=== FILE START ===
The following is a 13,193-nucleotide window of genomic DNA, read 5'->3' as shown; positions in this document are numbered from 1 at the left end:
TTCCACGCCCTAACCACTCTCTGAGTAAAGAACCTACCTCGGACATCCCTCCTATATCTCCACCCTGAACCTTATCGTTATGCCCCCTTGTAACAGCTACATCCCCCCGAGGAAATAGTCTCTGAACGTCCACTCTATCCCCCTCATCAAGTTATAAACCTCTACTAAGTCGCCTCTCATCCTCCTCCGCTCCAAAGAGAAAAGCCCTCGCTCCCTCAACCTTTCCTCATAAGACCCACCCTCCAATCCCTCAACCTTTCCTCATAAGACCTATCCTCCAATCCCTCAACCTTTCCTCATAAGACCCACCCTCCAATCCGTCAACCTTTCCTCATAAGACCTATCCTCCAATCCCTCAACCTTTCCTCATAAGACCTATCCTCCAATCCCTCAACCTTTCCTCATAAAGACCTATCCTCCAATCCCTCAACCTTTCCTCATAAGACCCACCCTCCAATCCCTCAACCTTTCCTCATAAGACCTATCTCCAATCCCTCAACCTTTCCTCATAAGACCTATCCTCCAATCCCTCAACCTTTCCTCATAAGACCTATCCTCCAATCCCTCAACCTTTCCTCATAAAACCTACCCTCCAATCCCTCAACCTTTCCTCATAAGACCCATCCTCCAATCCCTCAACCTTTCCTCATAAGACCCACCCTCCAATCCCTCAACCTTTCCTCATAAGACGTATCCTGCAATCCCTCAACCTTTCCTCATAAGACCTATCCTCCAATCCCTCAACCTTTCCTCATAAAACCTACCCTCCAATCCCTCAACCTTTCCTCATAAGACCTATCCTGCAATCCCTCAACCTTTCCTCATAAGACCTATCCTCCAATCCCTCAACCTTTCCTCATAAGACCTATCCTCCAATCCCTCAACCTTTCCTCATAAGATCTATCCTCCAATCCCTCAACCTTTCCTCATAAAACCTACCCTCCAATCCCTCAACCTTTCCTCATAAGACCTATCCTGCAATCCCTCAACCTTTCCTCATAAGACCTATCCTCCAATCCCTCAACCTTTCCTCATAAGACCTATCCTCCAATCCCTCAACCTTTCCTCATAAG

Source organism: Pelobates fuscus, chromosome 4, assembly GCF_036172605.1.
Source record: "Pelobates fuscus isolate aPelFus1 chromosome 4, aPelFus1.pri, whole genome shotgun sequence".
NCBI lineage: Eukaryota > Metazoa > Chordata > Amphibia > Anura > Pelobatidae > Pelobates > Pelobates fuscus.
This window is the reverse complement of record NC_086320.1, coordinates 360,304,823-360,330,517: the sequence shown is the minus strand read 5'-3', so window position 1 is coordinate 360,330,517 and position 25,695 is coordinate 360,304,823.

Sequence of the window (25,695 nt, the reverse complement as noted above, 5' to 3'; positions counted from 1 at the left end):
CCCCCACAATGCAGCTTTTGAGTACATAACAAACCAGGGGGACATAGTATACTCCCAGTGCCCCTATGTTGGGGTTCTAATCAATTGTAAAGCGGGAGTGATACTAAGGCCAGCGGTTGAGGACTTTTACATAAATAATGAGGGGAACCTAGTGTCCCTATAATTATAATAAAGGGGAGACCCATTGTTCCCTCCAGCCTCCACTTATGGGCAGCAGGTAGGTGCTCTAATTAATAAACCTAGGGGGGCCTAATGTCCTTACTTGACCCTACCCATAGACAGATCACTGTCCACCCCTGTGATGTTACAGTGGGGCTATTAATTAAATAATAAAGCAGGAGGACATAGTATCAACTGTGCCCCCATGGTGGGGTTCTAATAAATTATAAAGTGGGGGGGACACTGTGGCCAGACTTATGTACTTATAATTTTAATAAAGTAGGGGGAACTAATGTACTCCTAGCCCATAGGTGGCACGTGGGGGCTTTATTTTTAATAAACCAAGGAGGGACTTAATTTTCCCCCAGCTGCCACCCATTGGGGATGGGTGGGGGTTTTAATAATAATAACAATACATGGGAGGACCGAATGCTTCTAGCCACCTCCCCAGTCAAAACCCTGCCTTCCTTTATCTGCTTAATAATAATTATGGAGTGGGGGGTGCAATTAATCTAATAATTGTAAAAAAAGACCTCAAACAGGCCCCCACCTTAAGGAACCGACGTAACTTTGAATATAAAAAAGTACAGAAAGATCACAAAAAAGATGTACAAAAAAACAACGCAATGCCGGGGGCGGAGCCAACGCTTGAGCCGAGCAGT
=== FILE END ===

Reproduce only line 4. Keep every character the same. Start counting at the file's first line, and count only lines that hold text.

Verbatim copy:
Source record: "Pelobates fuscus isolate aPelFus1 chromosome 4, aPelFus1.pri, whole genome shotgun sequence".